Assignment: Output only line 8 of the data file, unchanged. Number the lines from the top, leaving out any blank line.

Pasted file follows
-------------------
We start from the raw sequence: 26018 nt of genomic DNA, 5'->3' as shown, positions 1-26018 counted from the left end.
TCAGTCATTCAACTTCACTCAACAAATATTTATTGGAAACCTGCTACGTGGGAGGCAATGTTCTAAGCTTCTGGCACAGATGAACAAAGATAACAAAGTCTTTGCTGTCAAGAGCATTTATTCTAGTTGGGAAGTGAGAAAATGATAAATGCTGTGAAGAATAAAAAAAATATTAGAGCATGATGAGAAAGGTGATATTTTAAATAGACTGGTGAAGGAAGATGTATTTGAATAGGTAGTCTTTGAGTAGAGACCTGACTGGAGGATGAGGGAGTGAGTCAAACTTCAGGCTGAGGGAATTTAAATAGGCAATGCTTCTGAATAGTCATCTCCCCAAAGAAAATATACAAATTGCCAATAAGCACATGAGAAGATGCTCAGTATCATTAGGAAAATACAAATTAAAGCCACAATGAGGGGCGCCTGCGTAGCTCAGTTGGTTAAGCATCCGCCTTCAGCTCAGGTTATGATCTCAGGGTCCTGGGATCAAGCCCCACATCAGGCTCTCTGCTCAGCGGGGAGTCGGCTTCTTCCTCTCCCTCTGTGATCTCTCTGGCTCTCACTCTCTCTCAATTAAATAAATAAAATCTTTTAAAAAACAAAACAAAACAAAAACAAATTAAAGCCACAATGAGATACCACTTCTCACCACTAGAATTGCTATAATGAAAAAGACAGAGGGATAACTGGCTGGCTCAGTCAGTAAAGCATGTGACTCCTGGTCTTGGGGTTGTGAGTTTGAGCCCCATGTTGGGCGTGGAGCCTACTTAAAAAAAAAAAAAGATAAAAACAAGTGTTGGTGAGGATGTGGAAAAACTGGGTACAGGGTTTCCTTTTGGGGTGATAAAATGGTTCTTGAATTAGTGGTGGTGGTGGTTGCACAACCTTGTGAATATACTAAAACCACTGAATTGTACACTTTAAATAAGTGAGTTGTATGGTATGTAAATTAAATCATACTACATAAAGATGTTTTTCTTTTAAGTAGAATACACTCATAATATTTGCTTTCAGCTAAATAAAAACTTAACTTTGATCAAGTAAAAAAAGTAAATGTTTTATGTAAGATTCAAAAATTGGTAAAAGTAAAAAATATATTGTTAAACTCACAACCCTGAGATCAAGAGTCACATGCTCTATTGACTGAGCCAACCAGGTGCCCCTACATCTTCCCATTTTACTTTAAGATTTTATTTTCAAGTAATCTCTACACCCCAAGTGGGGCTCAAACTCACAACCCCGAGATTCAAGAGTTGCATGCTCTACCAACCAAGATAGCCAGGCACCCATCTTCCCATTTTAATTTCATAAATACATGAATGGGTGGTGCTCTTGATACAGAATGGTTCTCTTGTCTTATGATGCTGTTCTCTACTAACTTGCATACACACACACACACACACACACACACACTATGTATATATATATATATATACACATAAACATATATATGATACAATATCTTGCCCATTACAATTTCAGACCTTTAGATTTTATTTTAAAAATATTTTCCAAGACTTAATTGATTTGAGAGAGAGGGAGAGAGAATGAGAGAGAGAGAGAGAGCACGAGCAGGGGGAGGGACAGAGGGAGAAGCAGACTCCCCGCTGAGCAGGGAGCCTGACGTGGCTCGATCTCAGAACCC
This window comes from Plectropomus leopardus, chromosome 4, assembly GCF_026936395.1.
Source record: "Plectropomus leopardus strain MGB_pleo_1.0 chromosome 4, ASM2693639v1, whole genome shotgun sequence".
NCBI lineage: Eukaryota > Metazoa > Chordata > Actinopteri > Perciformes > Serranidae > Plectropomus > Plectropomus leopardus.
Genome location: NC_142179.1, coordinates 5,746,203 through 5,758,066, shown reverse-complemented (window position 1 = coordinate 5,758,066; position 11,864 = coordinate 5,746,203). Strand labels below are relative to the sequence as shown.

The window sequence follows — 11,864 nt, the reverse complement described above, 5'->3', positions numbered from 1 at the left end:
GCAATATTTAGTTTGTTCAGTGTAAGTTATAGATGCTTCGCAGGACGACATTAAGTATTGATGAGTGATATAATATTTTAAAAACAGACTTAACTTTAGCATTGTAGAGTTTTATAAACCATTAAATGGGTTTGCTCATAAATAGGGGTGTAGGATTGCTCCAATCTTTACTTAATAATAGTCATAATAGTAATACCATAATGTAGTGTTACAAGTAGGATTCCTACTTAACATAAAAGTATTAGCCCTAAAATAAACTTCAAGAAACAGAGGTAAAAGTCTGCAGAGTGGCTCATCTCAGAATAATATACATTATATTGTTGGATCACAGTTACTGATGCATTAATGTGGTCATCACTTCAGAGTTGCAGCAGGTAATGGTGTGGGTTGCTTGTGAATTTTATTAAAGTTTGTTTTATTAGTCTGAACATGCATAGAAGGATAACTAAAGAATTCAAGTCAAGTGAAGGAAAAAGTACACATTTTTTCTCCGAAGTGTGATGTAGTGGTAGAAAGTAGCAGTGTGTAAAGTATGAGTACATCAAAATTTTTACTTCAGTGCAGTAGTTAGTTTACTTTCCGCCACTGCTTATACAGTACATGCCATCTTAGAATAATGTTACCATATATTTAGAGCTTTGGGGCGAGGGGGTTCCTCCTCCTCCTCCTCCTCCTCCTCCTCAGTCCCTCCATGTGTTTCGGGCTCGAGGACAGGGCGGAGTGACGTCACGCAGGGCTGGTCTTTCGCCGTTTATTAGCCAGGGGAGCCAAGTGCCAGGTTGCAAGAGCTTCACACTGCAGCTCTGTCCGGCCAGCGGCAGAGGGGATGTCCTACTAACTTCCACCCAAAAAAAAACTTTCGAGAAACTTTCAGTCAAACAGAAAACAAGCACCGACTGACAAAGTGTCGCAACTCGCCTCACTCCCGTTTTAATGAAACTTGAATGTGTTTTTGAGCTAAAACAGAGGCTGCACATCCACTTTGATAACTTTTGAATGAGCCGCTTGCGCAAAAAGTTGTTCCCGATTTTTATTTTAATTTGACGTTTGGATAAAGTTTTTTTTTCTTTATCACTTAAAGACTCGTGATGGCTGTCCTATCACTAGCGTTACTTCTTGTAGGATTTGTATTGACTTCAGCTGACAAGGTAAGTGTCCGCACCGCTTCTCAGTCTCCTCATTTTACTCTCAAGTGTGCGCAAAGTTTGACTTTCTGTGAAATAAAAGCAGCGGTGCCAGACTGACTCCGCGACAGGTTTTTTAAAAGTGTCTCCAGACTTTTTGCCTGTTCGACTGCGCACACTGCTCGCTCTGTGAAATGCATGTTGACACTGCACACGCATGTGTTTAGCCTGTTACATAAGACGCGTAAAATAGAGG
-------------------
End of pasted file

GCAATATTTAGTTTGTTCAGTGTAAGTTATAGATGCTTCGCAGGACGACATTAAGTATTGATGAGTGATATAATATTTTAAAAACAGACTTAACTTTAGCATTGTAGAGTTTTATAAACCATTAAATGGGTTTGCTCATAAATAGGGGTGTAGGATTGCTCCAATCTTTACTTAATAATAGTCATAATAGTAATACCATAATGTAGTGTTACAAGTAGGATTCCTACTTAACATAAAAGTATTAGCCCTAAAATAAACTTCAAGAAACAGAGGTAAAAGTCTGCAGAGTGGCTCATCTCAGAATAATATACATTATATTGTTGGATCACAGTTACTGATGCATTAATGTGGTCATCACTTCAGAGTTGCAGCAGGTAATGGTGTGGGTTGCTTGTGAATTTTATTAAAGTTTGTTTTATTAGTCTGAACATGCATAGAAGGATAACTAAAGAATTCAAGTCAAGTGAAGGAAAAAGTACACATTTTTTCTCCGAAGTGTGATGTAGTGGTAGAAAGTAGCAGTGTGTAAAGTATGAGTACATCAAAATTTTTACTTCAGTGCAGTAGTTAGTTTACTTTCCGCCACTGCTTATACAGTACATGCCATCTTAGAATAATGTTACCATATATTTAGAGCTTTGGGGCGAGGGGGTTCCTCCTCCTCCTCCTCCTCCTCCTCCTCAGTCCCTCCATGTGTTTCGGGCTCGAGGACAGGGCGGAGTGACGTCACGCAGGGCTGGTCTTTCGCCGTTTATTAGCCAGGGGAGCCAAGTGCCAGGTTGCAAGAGCTTCACACTGCAGCTCTGTCCGGCCAGCGGCAGAGGGGATGTCCTACTAACTTCCACCCAAAAAAAAACTTTCGAGAAACTTTCAGTCAAACAGAAAACAAGCACCGACTGACAAAGTGTCGCAACTCGCCTCACTCCCGTTTTAATGAAACTTGAATGTGTTTTTGAGCTAAAACAGAGGCTGCACATCCACTTTGATAACTTTTGAATGAGCCGCTTGCGCAAAAAGTTGTTCCCGATTTTTATTTTAATTTGACGTTTGGATAAAGTTTTTTTTTCTTTATCACTTAAAGACTCGTGATGGCTGTCCTATCACTAGCGTTACTTCTTGTAGGATTTGTATTGACTTCAGCTGACAAGGTAAGTGTCCGCACCGCTTCTCAGTCTCCTCATTTTACTCTCAAGTGTGCGCAAAGTTTGACTTTCTGTGAAATAAAAGCAGCGGTGCCAGACTGACTCCGCGACAGGTTTTTTAAAAGTGTCTCCAGACTTTTTGCCTGTTCGACTGCGCACACTGCTCGCTCTGTGAAATGCATGTTGACACTGCACACGCATGTGTTTAGCCTGTTACATAAGACGCGTAAAATAGAGG